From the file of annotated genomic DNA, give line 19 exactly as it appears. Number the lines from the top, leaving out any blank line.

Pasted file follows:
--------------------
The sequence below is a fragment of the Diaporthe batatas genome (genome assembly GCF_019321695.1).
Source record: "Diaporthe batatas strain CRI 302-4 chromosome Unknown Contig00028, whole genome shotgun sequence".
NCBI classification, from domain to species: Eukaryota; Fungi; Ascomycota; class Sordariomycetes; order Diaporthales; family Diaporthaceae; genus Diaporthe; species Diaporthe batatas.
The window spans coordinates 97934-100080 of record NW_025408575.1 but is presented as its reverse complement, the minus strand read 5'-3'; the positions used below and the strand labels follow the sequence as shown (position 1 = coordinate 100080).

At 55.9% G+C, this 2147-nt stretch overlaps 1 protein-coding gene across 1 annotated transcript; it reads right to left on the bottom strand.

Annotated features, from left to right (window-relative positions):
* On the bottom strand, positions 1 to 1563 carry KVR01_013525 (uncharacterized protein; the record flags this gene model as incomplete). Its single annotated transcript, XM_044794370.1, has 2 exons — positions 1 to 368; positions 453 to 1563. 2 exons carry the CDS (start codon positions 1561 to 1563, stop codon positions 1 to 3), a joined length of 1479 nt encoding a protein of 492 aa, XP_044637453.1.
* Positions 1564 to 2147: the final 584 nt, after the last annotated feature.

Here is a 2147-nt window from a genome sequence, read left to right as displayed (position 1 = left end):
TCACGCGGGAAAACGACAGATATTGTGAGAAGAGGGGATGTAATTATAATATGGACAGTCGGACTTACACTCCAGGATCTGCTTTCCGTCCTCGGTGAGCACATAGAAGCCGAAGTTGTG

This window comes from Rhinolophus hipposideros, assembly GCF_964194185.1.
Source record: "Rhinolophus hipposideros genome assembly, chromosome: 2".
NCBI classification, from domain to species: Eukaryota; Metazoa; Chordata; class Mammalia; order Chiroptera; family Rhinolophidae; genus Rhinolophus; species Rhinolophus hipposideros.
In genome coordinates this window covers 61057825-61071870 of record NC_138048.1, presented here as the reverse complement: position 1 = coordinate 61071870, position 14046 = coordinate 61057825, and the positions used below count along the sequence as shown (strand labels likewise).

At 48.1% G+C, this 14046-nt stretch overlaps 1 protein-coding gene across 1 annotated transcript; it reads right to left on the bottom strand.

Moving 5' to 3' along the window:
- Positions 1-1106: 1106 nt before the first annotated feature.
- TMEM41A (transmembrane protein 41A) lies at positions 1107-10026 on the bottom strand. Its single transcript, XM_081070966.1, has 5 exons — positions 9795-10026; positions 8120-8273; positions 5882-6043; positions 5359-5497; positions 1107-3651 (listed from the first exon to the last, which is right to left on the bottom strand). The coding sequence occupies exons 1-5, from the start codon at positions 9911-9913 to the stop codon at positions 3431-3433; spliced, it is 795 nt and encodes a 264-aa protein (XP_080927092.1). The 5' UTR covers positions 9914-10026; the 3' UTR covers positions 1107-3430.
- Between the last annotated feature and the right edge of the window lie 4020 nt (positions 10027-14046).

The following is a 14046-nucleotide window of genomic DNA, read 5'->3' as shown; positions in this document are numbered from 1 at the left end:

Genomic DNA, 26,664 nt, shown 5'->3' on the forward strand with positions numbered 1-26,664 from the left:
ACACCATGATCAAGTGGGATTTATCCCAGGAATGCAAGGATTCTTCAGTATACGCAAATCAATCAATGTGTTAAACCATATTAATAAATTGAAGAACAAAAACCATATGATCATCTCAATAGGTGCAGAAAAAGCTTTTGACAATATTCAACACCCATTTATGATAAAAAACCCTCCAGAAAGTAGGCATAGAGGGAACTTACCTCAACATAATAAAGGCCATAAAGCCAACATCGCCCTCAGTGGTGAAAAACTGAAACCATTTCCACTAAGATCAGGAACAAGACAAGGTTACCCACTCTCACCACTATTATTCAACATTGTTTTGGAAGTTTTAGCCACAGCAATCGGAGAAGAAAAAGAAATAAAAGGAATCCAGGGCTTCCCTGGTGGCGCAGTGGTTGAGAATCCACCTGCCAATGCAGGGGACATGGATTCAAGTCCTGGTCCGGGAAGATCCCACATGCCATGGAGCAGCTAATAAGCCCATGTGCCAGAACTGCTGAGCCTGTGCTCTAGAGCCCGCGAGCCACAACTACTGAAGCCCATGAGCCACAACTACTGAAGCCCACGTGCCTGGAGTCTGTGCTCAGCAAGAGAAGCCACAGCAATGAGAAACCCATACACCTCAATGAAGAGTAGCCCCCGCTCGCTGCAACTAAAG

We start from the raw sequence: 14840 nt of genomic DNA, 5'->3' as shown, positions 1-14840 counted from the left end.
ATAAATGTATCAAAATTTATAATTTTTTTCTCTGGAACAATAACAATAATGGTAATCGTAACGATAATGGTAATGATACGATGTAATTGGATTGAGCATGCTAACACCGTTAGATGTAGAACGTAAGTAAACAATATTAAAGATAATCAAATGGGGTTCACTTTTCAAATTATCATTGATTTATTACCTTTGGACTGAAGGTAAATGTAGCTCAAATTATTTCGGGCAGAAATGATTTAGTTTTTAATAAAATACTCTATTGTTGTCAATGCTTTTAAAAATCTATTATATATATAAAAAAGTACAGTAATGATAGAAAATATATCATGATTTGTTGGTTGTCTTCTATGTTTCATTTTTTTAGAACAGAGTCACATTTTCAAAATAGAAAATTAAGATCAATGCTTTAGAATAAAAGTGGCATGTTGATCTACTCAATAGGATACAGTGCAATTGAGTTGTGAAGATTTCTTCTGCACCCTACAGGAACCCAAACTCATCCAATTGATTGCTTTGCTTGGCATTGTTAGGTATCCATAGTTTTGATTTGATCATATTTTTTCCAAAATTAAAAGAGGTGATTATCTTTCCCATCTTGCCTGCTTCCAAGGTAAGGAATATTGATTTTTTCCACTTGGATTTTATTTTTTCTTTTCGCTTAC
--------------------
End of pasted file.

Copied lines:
- Between the last annotated feature and the right edge of the window lie 4020 nt (positions 10027-14046).